Wednesday, 23 November 2016

28th European Energy Law Seminar

The Dutch Energy Law Association announced today that the upcoming 28th round of the European Energy Law Seminar will be held on 23 and 24 January 2017 in Hampshire Hotel - Babylon The Hague, Netherlands.


The European Energy Law Seminar is jointly organized by the Dutch Energy Law Association NEVER, the Groningen Centre of Energy Law and the Scandinavian Institute of Maritime Law, University of Oslo. The seminar brings together European energy law professionals and scholars with those from neighbouring countries, like Norway. It is an opportunity to keep up to date on latest EU energy law developments, gain insights into emerging issues and exchange experiences with colleagues.
 
The finalized programme and all further details will be available asap at the Association`s  website www.never.nl. Registration will be possible via that website.
 

 

Monday, 14 November 2016

President Elect Donald Trump - Blackbox Energy?

Slowly the dust is settling after a hard-fought campaign to become next President of the United States. Donald Trump won that race for the White House - but what will his energy and climate policies look like and is he able to implement his ideas? In this short piece some of the pillars of his climate and energy policies are assessed and their legal feasibility discussed.

Thursday, 10 November 2016

Germany is fundamentally changing its Renewable Energy Law

On 8 July 2016 resolved the German parliament Bundestag the EEG-Novelle 2017. This amendment to the German Renewable Energy Law (Erneuerbare Energien Gesetz EEG) introduces major changes to the current system. The main alterations are as follows.

Tuesday, 1 November 2016

Is UK shale gas policy about to change?


Recent developments indicate that  implementation of  the UK –government`s pro-shale gas policy is being accelerated. In December2012 the administration of then Prime Minister David Cameron decided to lift a pre-existing moratorium on shale gas extraction http://www.decc.gov.uk/en/content/cms/news/wms_shale/wms_shale.aspx . As a reaction,  Scotland joined Northern Ireland in putting into place a moratorium on shale gas extraction.

In England, however, shale gas extraction is encouraged by the executive. In order to overcome resistance of local councils towards one particular technical component of shale gas extraction, hydraulic fracturing or `fracking`, Whitehall put into place a number of tax-incentives.  Councils may, inter alia, keep 100 per cent (as opposed to the hithereto 50 per cent) of business rates (in effect property taxes) that they collect from shale gas sites.[1] This right could be worth up to 1.7 million pound per year per site.[2] That move has been labelled by Gordon/McHeigh/Paterson as an `apparent attempt to encourage English authorities to approve fracking applications`.[3] There have been indications that the policy works. For instance,  North Yorkshire Council in May 2016 gave the green light for the first exploratory works to be carried out at a shale gas site in England.[4]

Despite this punctual success, legal scholars warned that councils overall `continued to hesitate before approving fracking applications (…)`.[5] The UK government is now apparently on the brink of changing its `carrot` to a `stick`-approach. According to the Guardian,  Communities secretary Sajid Javid just accepted an appeal by the shale gas company Cuadrilla against an earlier decision of Lancashire council to reject  plans to frack. This means exploratory fracking of four wells in the area is now possible. The council cited visual impact and noise when it turned down the company’s two planning applications to frack on the Fylde last year, but a month later Cuadrilla submitted an appeal https://www.theguardian.com/environment/2016/oct/06/uk-fracking-given-go-ahead-as-lancashire-council-rejection-is-overturned. It remains to be seen whether this is a one-off decision. According to the NGO `Frack Off`, several other applications for exploratory shale gas drilling could be subjected to the same procedure in the future www.frack-off.org.uk/locations .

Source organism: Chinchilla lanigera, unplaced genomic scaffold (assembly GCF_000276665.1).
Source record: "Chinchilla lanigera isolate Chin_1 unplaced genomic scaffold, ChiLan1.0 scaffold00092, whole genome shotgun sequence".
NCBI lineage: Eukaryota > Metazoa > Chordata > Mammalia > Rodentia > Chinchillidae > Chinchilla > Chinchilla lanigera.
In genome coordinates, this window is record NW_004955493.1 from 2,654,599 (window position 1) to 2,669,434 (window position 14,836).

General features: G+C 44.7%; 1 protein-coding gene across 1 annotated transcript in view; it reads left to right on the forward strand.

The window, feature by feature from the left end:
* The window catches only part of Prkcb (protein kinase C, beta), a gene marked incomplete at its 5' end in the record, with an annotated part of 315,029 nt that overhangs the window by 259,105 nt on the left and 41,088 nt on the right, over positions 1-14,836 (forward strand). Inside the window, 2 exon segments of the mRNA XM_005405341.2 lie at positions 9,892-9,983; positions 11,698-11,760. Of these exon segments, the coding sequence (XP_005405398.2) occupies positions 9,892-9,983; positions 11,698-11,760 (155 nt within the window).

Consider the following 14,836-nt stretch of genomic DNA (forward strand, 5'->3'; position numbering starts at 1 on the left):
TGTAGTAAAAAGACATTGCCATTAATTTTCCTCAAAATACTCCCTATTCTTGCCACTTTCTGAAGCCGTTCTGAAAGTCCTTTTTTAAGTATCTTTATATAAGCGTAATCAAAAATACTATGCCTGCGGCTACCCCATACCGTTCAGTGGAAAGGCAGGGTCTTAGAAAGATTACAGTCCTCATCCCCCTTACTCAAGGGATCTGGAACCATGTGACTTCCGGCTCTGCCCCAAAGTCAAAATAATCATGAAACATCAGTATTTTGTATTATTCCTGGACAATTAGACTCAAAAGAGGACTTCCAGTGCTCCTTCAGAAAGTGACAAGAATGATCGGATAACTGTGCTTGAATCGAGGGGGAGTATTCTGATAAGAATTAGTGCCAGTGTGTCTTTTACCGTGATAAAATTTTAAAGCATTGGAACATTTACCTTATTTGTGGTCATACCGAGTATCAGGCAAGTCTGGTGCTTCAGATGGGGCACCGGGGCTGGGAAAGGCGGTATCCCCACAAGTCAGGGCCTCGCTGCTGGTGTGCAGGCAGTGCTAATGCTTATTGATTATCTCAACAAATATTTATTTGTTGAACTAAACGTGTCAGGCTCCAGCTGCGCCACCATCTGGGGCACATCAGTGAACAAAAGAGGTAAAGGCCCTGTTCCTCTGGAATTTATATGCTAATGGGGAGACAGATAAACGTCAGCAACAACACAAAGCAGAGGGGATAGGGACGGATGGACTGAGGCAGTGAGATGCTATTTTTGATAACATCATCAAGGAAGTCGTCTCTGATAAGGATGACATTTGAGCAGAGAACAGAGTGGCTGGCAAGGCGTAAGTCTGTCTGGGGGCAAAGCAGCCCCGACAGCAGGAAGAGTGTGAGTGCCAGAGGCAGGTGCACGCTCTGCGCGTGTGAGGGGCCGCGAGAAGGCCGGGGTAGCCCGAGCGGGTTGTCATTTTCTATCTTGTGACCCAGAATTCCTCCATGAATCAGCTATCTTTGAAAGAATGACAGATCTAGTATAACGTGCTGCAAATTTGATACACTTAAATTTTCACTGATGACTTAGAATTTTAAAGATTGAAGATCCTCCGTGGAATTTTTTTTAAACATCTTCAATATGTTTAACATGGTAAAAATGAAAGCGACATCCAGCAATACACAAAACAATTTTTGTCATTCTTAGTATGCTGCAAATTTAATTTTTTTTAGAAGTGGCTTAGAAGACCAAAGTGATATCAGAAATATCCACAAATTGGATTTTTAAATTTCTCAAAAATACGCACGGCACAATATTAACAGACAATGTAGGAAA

[1] Jill Morgan `Sustainability and stakeholder participation: shale gas extraction in the United Kingdom` in John C Dernbach and James R May (eds.) `Shale Gas and the Future of Energy Law and Policy for Sustainability` (Edward Elgar Publishing, Cheltenham, 2016) 150 (hereinafter: Morgan); Greg Gordon and Aileen McHarg and John Paterson `Energy Law in the United Kingdom` in Martha M Roggenkamp et al. (eds.) `Energy Law in Europe` 3rd edition (Oxford University Press, Oxford 2016) paragraph 14.30 (hereinafter: Gordon/McHarg/Paterson).
[2] UK Government `Local Councils to Receive Millions in Business Rates from Shale Gas Developments` 13 January 2014 available at: http://www.gov.uk/government/news/local-councils-to-receive-millions-in-business-rates-from-shale-gas-developments  [accessed 10/June/2016].
[3] Gordon/McHarg/Paterson paragraph 14.34.
[4] Josh Halliday, The Guardian `North Yorkshire Council backs First UK Fracking Test for Five Years` available at http://www.theguardian.com/environment/2016/may/23/north-yorkshire-council-backs-first-uk-fracking-tests-for-five-years?CMP=fb_gu [accessed 10/June/2016].
[5] Gordon/McHarg/Paterson paragraph 14.34.